|Day's Range||2,681.90 - 2,702.84|
|52 Week Range||2,344.51 - 2,872.87|
U.S. stock futures struggle for direction on Friday, but head for a weekly win, as investors keep an eye on rising government bond yields and focused on fresh batch of earnings.
Honeywell International Inc. reported Friday first-quarter net income that rose to $1.44 billion, or $1.89 a share, from $1.33 billion, or $1.71 a share, in the same period a year ago. Excluding non-recurring ...
U.S stocks look set to end the week modestly lower, with major benchmarks only little changed over the past five days, after an overnight sell-off in tech stocks and a sustained rise in both crude oil and government bond yields cast a defensive tone across global financial markets. , which rose more than 3% in pre-market trading after topping Wall Street forecasts with $369 million in operating earnings attributable to shareholders. TSMC shares fell more than 6.3% in Asia trading, the biggest single-day decline in nearly five years, a moved that pulled sector-related stocks sharply lower around the region and clipped more than 1% from the region-wide MSCI Asia ex-Japan benchmark.
World stocks dipped on Friday but were set for a second week of gains after a strong start to the global corporate earnings season, while a rally in commodity prices fizzled out. The index is still on track for a 1 percent gain this week, as global markets recover from a turbulent first quarter which saw the return of volatility, trade tensions between the U.S. and China, and tensions in the Middle East. Shares in Europe were down 0.2 percent, but remain up half a percent on the week and set for their fourth straight week of gains.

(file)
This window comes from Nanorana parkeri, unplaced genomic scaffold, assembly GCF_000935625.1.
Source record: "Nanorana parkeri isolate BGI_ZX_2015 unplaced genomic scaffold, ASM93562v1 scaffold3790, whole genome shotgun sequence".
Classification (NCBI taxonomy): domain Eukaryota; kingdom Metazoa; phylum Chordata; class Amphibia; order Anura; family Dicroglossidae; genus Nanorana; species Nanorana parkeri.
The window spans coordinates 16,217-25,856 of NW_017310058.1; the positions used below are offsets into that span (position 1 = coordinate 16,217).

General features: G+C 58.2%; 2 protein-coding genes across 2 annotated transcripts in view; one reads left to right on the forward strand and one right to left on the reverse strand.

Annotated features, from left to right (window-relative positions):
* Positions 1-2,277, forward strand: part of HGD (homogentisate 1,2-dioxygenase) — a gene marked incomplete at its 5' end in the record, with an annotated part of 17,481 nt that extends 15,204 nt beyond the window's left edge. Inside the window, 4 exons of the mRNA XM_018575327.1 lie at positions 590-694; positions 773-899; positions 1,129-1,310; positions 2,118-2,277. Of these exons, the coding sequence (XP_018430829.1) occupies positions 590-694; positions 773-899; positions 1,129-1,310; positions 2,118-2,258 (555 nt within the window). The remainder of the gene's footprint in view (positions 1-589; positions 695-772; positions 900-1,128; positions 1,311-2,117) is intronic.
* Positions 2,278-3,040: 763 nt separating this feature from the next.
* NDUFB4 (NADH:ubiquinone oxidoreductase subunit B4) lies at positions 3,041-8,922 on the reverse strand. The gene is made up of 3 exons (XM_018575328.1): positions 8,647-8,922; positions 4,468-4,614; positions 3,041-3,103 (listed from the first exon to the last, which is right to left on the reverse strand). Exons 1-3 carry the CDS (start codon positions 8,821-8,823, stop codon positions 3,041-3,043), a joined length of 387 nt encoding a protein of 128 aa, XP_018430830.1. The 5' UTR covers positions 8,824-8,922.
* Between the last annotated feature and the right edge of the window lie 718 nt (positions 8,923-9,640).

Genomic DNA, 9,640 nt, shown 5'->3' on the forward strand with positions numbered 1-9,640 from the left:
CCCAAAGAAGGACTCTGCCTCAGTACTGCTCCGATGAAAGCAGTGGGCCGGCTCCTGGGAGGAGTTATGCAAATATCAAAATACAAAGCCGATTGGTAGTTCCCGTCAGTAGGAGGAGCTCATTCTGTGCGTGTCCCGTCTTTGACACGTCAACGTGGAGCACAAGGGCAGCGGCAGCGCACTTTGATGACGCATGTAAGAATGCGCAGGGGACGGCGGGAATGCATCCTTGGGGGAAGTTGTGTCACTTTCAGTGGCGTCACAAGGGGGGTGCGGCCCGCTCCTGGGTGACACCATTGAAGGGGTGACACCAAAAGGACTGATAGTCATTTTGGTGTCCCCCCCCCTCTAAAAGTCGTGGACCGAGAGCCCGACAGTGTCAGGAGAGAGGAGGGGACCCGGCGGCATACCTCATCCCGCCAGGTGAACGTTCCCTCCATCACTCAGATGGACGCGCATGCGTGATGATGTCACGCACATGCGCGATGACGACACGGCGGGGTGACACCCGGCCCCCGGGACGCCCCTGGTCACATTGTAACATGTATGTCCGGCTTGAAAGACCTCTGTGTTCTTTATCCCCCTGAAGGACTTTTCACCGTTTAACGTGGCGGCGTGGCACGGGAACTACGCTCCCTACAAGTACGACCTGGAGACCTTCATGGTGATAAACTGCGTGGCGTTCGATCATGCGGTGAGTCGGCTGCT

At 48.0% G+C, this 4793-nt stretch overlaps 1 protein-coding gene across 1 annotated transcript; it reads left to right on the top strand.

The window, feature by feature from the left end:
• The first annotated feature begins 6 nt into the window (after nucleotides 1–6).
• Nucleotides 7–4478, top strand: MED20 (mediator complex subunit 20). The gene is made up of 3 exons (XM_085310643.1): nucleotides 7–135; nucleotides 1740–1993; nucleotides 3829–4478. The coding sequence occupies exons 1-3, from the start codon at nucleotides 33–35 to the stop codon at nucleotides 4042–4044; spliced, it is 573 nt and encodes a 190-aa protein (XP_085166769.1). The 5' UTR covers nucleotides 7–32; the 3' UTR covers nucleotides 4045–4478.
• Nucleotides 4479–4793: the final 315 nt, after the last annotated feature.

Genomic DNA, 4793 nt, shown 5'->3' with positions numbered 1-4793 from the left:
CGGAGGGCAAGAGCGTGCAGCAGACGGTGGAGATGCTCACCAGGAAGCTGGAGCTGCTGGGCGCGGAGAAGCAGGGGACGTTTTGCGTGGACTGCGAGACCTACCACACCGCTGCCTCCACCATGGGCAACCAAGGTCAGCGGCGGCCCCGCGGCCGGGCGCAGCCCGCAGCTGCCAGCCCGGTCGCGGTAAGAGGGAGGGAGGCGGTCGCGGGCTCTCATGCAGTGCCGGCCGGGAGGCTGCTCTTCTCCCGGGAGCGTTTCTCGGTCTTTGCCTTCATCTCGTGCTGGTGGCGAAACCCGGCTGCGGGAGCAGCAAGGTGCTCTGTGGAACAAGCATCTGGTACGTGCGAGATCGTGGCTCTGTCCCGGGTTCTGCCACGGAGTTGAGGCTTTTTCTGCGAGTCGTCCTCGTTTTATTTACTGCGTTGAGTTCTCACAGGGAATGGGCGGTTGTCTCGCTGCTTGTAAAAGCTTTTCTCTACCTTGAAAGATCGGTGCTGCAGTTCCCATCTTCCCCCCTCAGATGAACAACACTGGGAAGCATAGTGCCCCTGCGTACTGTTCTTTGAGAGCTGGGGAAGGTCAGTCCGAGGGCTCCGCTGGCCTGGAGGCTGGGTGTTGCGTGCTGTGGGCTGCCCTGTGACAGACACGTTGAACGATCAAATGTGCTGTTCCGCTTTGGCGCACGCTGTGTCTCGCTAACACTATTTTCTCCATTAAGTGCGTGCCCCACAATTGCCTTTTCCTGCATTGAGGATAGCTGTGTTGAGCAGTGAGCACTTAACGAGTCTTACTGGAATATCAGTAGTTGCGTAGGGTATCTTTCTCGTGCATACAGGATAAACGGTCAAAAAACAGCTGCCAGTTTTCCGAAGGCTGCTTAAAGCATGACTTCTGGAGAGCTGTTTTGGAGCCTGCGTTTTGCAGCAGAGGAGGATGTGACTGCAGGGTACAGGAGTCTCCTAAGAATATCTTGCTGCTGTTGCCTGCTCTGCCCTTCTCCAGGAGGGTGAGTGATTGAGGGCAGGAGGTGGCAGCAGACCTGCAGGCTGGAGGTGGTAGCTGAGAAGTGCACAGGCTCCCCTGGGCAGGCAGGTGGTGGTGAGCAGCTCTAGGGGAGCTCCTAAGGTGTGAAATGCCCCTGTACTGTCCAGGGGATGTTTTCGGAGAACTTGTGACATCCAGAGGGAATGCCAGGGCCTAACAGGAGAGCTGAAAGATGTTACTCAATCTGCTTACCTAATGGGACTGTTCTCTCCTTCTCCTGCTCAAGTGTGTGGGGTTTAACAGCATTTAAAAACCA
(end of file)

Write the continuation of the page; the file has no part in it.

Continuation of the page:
The U.S. dollar gained ground against its rivals Thursday as the 10-year Treasury yield edged higher, flirting with the psychologically important 3% mark. The ICE U.S. Dollar Index (IFUS:DX-Y.NYB), which measures the greenback against six developed market currencies, climbed 0.3% to 89.889.
Asian shares slipped on Friday as a warning on smartphone demand from the world's largest contract chipmaker slugged the tech sector, while high oil prices stirred inflation fears and undermined sovereign bonds. Spreadbetters pointed to a firm start for European shares, with FTSE futures up 0.3 percent but E-Minis for S&P 500 were a tad softer as were Dow futures. In Asia, Apple led the way after Taiwan Semiconductor Manufacturing cut its revenue target to the low end of forecasts and blamed softer demand for smartphones.
The S&P 500 snapped a three-day winning streak Thursday, as tumbling shares of consumer-staple companies pulled the broad index lower.
Beyond death and taxes, perhaps the best candidate for a constant in life is sin. In investing, as the academics Elroy Dimson, Paul Marsh and Mike Staunton have shown, sin stocks are about as close as we come to a perpetual winner. This chart, taken from a presentation by Elroy, shows the returns over time for the Vice fund (sadly now renamed the Barrier fund, but still only investing in sinful companies), compared to one of the most prominent funds that screens out unethical stocks.
The S&P 500 has broken down below the 2700 level during the Thursday session, showing signs of exhaustion and perhaps the market trying to find some type of value underneath 2 continue the uptrend.
Recent market volatility is making some investors nervous that the bull run is ending. A survey by JPMorgan found that 75% of the ultra-rich forecast a U.S. recession in the next two years. Yahoo Finance's Seana Smith, Dan Roberts and Brittany Jones-Cooper discuss.